September is a tease of a month: it always seems like the beginning of fall (it has that “-ber” ending that all the other prime-time fall months have!) but the summer heat is usually still lingering around. Come September, I tend to start fantasizing about fall looks and am emotionally “over” my sundresses, but it’s far too early to put the wardrobe switch into effect.

And for all of these reasons, September is the perfect time to do your summer wardrobe cull.

In these final weeks of heat (or early weeks of cool), take stock of what you have (and, more importantly, what you have not) worn in the past months of warmth. If you haven’t worn it this summer, chances are you won’t wear it next summer. The obvious exceptions to that rule are formal wear and investment pieces, especially this summer when we’ve had so few events to dress up for. But even there I think there’s still a “shelf-life”: if you haven’t worn a given item in three or four years of summers, then it’s likely you never will again.

But back to the main point . . . it’s time to clean house! And it can be tough to do this at the end of a season. The little nagging voice in my head is an effective impediment to culling: “But you might wear it next year,” it says, or, “It’s so cute—why don’t you wear it?!” That nagging little voice is one part thrift and two parts fear: fear that I’ll regret giving the piece away, fear at acknowledging money spent without return, fear at needing to replace the piece, fear of losing the potential that piece represented.

That nagging little voice needs proof. So use these coming days of warmth to prove to it and to yourself that you will not wear what you have not worn.

How do you do this? There are lots of ideas out there for how to effectively take stock of what you have and wear, but I’m here to advocate the clothing rack process.

I recently discovered the usefulness of a clothing rack. It was a necessary addition to my room because it doesn’t have a closet, but it’s had some unexpected benefits for how I live, dress, and clean out my wardrobe. Even if you don’t need a clothing rack, it might be worth seeing if one can be added to your room, and here’s why.

First, it makes it so easy to see what I have. Nothing gets lost in the far edges of the closet or on the floor jumbled up with the shoes. Nothing gets forgotten in the weekly rotation. This means that if I haven’t worn something in a while, I know it’s because I didn’t want to, not because I simply forgot I owned it.

Second, it makes it easy to be inspired by what I have. I get to see the pretty things I own, the cool difference between textures and prints all beautifully jumbled together. This inspires me to break up my outfit ruts and pair new things together. I feel like this increases the capacity or potentiality of my wardrobe. And, again, it’s a pretty good indicator of what I simply don’t like/wear/need.

Tips for making the clothing rack approach work for you

Rather than putting your entire closet on it, you could “target place”: pick out the items you’re considering getting rid of—the things you haven’t worn in a while, things you don’t love anymore, things that don’t fit well, etc. Put these questionable items in plain sight and see if that makes you reach for them more frequently. Possible variation here: you could challenge yourself to wear one item from the rack every day, mixing those items in with your go-tos in your main closet. Whatever you don’t wear at the end of September gets donated.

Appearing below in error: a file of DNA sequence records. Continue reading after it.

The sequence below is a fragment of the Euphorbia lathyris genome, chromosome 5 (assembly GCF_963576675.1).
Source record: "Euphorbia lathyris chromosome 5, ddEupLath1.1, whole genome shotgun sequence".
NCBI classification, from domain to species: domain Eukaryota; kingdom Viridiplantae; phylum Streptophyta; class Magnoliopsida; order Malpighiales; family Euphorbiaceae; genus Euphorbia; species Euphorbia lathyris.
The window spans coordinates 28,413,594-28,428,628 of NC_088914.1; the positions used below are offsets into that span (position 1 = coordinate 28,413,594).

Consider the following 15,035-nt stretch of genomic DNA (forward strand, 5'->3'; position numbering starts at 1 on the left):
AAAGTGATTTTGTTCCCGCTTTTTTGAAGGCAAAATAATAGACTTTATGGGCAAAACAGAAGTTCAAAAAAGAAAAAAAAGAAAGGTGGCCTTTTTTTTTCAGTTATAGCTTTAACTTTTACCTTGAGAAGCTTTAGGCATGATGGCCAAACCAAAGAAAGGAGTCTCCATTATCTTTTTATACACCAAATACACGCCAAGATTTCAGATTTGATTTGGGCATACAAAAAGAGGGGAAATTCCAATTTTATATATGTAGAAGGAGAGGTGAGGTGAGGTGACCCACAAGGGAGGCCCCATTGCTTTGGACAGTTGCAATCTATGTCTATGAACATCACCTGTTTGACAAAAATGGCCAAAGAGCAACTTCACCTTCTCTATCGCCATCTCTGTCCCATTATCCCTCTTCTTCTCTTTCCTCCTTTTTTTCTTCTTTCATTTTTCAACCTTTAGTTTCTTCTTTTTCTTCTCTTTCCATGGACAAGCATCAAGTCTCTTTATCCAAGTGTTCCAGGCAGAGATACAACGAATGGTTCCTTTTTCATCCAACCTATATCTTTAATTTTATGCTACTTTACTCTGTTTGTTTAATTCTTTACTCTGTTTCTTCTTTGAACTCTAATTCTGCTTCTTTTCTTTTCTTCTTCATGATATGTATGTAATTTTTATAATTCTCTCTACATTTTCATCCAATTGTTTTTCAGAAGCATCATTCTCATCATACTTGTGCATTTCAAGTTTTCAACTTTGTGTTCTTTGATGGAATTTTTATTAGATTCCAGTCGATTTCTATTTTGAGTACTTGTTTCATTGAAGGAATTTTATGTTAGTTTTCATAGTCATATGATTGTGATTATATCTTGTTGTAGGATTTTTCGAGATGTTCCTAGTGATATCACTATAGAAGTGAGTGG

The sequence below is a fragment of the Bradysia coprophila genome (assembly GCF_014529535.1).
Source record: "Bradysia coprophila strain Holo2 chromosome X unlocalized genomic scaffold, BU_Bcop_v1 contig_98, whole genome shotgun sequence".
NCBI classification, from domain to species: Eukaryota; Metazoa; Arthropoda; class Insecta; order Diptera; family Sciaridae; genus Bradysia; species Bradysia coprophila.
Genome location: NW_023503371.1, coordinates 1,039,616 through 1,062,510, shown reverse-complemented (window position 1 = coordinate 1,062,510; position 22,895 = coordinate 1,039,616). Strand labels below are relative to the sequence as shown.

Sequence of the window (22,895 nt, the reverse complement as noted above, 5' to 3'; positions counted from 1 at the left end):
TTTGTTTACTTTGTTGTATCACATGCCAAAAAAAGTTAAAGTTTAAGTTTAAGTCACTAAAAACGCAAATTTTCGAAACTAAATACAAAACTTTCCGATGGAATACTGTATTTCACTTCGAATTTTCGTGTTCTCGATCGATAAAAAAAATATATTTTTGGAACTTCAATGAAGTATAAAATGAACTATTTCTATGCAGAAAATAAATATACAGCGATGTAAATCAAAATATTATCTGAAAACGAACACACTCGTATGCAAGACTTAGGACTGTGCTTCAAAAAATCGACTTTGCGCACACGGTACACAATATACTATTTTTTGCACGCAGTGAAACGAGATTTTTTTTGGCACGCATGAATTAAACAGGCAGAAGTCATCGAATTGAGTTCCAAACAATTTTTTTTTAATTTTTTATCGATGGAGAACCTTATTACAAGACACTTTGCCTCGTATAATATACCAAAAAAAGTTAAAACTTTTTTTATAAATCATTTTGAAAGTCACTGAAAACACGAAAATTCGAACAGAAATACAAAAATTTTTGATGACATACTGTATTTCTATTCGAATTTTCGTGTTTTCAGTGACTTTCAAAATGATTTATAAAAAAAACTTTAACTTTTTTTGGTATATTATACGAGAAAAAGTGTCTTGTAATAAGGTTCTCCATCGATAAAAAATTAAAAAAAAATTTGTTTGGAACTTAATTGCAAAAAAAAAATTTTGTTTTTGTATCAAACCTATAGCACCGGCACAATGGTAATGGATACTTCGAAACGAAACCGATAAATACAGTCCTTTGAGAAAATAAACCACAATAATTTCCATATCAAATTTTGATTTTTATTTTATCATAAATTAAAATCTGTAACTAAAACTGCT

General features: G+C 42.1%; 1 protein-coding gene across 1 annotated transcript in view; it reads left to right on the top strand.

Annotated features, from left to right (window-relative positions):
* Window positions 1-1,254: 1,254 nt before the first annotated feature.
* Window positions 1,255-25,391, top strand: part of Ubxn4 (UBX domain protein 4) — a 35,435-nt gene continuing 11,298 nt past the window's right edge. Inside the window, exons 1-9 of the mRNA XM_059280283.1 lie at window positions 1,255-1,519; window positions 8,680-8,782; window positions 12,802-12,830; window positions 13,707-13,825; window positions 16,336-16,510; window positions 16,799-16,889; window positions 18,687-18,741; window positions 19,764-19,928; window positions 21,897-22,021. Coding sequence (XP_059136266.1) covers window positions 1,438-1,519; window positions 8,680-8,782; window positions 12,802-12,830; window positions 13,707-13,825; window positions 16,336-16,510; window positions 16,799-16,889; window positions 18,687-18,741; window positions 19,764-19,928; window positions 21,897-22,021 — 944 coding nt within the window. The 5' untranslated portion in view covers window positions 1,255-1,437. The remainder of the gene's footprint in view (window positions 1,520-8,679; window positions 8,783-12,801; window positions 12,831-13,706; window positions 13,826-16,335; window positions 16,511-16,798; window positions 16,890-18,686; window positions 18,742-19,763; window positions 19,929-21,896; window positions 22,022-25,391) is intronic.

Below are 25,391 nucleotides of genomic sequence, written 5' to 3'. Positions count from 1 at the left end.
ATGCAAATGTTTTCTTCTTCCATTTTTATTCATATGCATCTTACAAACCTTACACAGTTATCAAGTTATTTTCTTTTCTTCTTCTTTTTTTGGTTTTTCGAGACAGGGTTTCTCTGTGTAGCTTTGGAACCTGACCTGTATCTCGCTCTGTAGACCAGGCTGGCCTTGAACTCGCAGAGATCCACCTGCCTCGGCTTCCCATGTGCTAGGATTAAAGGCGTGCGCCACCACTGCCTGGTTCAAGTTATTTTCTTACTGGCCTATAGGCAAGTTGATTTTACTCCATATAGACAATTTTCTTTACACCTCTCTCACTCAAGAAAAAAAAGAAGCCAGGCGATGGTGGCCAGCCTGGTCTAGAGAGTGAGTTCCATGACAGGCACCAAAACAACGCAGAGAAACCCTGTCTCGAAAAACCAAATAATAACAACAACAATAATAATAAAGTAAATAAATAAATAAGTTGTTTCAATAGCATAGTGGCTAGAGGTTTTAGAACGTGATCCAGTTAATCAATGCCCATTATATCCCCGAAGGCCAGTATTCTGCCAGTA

If you’re trying to build a truly minimalist wardrobe, you could do this the opposite way: put out a little capsule wardrobe, only what you love and wear regularly. Limit yourself to between 15 and 30 items. Give yourself the inverse challenge: try to wear only what’s on the rack. Things that remain in the closet at the end of September get donated (again, formal wear and investment pieces are the obvious exception to this rule).

If you don’t have room for or simply don’t want to buy a clothing rack, you can adapt this to your regular closet without too much difficulty. Pick out the “prime location,” the place your eye sees first and best. This isn’t quite the same as having the items in your line of sight all the time, but it mimics this accessibility. Then put either your collection of likely donations or your proposed capsule wardrobe in this prime locale. Challenge yourself to dress only from that location for the month and see what happens. And when September ends, you know what to do.

I’m including here some clothing rack options of varying prices. If you just want one for this quick project, a cheap one will do the trick. If you decide you want to have it as a more permanent fixture, it’s worth it to spend a bit of money—I’ve mistakenly gotten cheap ones, and they fell apart with daily use. Happy wardrobe re-working!

- RIGGA clothes rack, $12.99: This is a nice cheap one for a temporary project. When you’re done, you can easily donate it to a Goodwill.

- Pipe Clothing Rack, $129: This is a great sturdy piece which can accommodate your whole closet long after the closet-clean out is complete!

- Levy Clothing Rack, $89: If you’re more of a natural wood than an industrial metal gal, this one would be good for a more aggressive closet-clean out and then for displaying a large chunk of your closet—plus, the shelves on the bottom are nice for shoes.

- Slim Clothing Rack, $98: This one is perfect for a mini-assessment, where you put out only the things you either love or never wear. After the clean-out project, display a capsule wardrobe or simply display your favorite pieces as part of your room decor.

- Cameron Clothing Rack, $129: This one is nice because it’s a metal-wood combo, with shelves on the bottom and on the top. If you need to rely entirely on a clothing rack as your closet, this would be my recommendation!